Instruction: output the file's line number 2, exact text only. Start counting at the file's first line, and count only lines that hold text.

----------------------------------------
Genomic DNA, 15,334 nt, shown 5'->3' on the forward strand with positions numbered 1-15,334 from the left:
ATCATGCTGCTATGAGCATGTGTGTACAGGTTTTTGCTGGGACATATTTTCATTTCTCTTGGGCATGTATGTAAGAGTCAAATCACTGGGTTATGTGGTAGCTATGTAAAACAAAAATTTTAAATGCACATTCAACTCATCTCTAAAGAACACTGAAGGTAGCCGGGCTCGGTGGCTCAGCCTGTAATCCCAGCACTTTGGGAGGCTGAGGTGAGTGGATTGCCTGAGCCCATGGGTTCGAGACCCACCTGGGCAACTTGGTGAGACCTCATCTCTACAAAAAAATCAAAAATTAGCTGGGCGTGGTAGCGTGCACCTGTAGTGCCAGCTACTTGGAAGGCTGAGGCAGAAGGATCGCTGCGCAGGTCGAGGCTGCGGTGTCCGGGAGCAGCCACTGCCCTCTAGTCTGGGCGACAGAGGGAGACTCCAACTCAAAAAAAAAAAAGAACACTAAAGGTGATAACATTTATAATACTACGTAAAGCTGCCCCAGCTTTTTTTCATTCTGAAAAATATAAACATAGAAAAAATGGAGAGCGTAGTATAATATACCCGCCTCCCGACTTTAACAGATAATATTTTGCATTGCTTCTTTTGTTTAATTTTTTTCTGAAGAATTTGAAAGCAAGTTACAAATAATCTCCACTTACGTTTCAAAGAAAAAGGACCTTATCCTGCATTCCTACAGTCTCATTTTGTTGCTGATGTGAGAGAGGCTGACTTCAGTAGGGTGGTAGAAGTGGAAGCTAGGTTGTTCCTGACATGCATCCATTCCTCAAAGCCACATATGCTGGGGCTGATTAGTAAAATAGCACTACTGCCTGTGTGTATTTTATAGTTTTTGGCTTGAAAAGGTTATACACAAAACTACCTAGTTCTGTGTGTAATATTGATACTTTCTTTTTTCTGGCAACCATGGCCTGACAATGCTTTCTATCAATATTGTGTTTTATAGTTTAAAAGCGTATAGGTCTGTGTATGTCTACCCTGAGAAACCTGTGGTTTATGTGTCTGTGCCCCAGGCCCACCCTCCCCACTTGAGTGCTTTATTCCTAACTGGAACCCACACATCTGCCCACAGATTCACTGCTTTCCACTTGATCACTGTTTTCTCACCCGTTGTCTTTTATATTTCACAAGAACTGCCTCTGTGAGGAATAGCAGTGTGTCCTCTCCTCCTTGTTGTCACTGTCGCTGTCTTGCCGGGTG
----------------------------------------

ATCATGCTGCTATGAGCATGTGTGTACAGGTTTTTGCTGGGACATATTTTCATTTCTCTTGGGCATGTATGTAAGAGTCAAATCACTGGGTTATGTGGTAGCTATGTAAAACAAAAATTTTAAATGCACATTCAACTCATCTCTAAAGAACACTGAAGGTAGCCGGGCTCGGTGGCTCAGCCTGTAATCCCAGCACTTTGGGAGGCTGAGGTGAGTGGATTGCCTGAGCCCATGGGTTCGAGACCCACCTGGGCAACTTGGTGAGACCTCATCTCTACAAAAAAATCAAAAATTAGCTGGGCGTGGTAGCGTGCACCTGTAGTGCCAGCTACTTGGAAGGCTGAGGCAGAAGGATCGCTGCGCAGGTCGAGGCTGCGGTGTCCGGGAGCAGCCACTGCCCTCTAGTCTGGGCGACAGAGGGAGACTCCAACTCAAAAAAAAAAAAGAACACTAAAGGTGATAACATTTATAATACTACGTAAAGCTGCCCCAGCTTTTTTTCATTCTGAAAAATATAAACATAGAAAAAATGGAGAGCGTAGTATAATATACCCGCCTCCCGACTTTAACAGATAATATTTTGCATTGCTTCTTTTGTTTAATTTTTTTCTGAAGAATTTGAAAGCAAGTTACAAATAATCTCCACTTACGTTTCAAAGAAAAAGGACCTTATCCTGCATTCCTACAGTCTCATTTTGTTGCTGATGTGAGAGAGGCTGACTTCAGTAGGGTGGTAGAAGTGGAAGCTAGGTTGTTCCTGACATGCATCCATTCCTCAAAGCCACATATGCTGGGGCTGATTAGTAAAATAGCACTACTGCCTGTGTGTATTTTATAGTTTTTGGCTTGAAAAGGTTATACACAAAACTACCTAGTTCTGTGTGTAATATTGATACTTTCTTTTTTCTGGCAACCATGGCCTGACAATGCTTTCTATCAATATTGTGTTTTATAGTTTAAAAGCGTATAGGTCTGTGTATGTCTACCCTGAGAAACCTGTGGTTTATGTGTCTGTGCCCCAGGCCCACCCTCCCCACTTGAGTGCTTTATTCCTAACTGGAACCCACACATCTGCCCACAGATTCACTGCTTTCCACTTGATCACTGTTTTCTCACCCGTTGTCTTTTATATTTCACAAGAACTGCCTCTGTGAGGAATAGCAGTGTGTCCTCTCCTCCTTGTTGTCACTGTCGCTGTCTTGCCGGGTG